The Vestigial “Lives” Convention: In a review of Super Mario Galaxy, Ben “Yahtzee” Croshaw points out that “lives” haven’t made sense since they served an economic purpose in arcades. Why do we cling to this convention in games? (Short answer: Many don’t anymore, and some of those that do, such as the Mario games, effectively give you unlimited extra lives to play with.)
As an unrelated aside, I find it amusing that the Escapist is the first result that comes up when you google “Yahtzee.” I’d argue that this is some small evidence that geeks still largely control the web.
Raise the (Nearly) Dead: A number of recent, team-based games, such as Gears of War and Kane and Lynch, have used a mechanic that allows teammates to rescue one another from the brink of death. In Gears, you must be playing with other players to make use of this; dying in the single-player game is just dying. In Kane and Lynch, I believe, your AI-controlled “crew” can actually sometimes make it to you in time to give you a shot of adrenaline.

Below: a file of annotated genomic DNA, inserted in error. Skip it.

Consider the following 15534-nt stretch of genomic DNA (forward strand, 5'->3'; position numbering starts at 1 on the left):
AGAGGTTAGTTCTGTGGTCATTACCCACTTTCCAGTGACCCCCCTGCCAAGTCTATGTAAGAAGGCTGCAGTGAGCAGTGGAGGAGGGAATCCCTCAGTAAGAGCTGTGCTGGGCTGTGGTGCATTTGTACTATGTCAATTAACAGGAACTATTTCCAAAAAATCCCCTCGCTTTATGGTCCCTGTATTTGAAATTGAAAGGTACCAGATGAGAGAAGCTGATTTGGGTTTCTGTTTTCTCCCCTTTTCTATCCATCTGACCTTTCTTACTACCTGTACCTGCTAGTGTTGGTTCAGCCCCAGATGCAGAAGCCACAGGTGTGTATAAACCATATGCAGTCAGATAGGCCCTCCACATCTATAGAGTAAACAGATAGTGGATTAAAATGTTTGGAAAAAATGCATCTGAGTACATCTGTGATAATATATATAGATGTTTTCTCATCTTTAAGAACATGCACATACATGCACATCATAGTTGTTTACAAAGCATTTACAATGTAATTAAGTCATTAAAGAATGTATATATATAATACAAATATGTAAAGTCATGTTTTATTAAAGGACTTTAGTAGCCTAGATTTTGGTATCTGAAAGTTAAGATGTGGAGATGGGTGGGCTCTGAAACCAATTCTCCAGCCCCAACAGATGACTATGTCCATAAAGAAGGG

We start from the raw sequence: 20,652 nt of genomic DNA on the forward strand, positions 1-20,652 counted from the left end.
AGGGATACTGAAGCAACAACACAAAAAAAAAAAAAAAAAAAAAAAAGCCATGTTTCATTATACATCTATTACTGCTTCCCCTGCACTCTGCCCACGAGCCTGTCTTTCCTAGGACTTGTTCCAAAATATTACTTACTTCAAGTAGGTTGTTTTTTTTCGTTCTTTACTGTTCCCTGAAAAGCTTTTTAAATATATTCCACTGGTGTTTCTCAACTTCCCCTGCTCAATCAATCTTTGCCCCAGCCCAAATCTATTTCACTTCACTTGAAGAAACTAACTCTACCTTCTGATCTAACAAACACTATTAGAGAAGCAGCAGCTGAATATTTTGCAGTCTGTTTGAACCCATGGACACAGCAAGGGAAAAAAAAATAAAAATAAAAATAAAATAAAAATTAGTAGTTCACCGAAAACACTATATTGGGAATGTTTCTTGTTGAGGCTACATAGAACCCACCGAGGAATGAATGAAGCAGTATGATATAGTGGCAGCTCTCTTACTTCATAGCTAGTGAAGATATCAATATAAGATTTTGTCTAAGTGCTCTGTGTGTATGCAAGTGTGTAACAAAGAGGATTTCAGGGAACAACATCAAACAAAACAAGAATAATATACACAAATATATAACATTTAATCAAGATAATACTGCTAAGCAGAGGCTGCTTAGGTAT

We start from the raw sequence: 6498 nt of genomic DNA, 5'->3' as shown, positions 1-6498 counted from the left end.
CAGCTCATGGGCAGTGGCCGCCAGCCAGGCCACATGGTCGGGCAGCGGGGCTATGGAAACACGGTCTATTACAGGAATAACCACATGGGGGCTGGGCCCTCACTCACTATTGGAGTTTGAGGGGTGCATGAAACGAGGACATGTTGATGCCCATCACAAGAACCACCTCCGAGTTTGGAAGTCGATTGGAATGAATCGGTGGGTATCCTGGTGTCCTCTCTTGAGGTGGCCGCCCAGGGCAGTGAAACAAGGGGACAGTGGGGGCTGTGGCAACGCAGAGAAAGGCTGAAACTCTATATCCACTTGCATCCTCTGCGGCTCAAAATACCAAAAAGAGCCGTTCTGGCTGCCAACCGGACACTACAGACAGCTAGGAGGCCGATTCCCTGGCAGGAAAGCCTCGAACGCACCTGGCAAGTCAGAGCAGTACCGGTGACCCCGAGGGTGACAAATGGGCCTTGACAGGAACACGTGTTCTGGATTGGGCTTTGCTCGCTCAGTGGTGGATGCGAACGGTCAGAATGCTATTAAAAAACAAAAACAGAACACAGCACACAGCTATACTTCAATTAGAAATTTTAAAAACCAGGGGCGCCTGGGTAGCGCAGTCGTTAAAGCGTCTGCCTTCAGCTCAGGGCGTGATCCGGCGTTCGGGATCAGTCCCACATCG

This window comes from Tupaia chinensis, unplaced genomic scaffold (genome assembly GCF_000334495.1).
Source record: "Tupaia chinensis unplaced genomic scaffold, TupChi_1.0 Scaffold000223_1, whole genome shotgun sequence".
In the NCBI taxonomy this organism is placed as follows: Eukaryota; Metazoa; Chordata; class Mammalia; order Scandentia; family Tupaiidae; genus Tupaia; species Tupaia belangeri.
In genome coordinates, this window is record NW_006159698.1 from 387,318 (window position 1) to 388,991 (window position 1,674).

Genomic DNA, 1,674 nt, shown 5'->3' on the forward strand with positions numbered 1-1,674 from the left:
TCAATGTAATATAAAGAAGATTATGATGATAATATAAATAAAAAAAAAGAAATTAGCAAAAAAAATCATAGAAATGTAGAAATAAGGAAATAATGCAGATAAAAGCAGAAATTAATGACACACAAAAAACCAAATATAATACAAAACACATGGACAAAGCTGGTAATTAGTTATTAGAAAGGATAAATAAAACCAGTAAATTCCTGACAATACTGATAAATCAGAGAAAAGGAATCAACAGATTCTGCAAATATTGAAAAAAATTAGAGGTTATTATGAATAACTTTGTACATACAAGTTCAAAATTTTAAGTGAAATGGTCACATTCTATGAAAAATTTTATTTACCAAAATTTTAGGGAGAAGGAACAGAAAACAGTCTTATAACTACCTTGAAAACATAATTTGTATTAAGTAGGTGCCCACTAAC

According to Kotaku, a new, Bonnie-and-Clyde-style game has been announced, Faith and a .45, which uses the same kind of mechanic, but with kissing as the trigger for revival. It’s somewhat cheesy, perhaps, but I think the developers are on the right track; making AI that actually helps you, rather than hinders you, seems like a logical step to satisfy the demands of narrative purposes and game purposes. I don’t think this would make up for a terrible story, necessarily, but it might at least take down some of the roadblocks to experiencing a video game as a story at all.
The Sweet Release of Death: A lot of sites (such as this one) are reporting on a recent study claiming that FPS players experience a positive emotional response after their characters die, and a negative response after killing other characters. As the study itself seems to suggest (I have yet to read it), this makes sense in terms of getting a break from the anxiety of playing when you die. I’m not sure I have much more to say on it, but it does offer just one more glimpse at how death in games works so differently from death in traditional narrative media.
Dealing with Death: This post about whether computer games can deal with death seriously may have been written by someone for whom English is not a first language, and I’m not yet familiar with all the theories discussed herein. Still, they sound like interesting theories, and I wanted to remind myself to follow up on them later (and invite anybody familiar with them to speak up).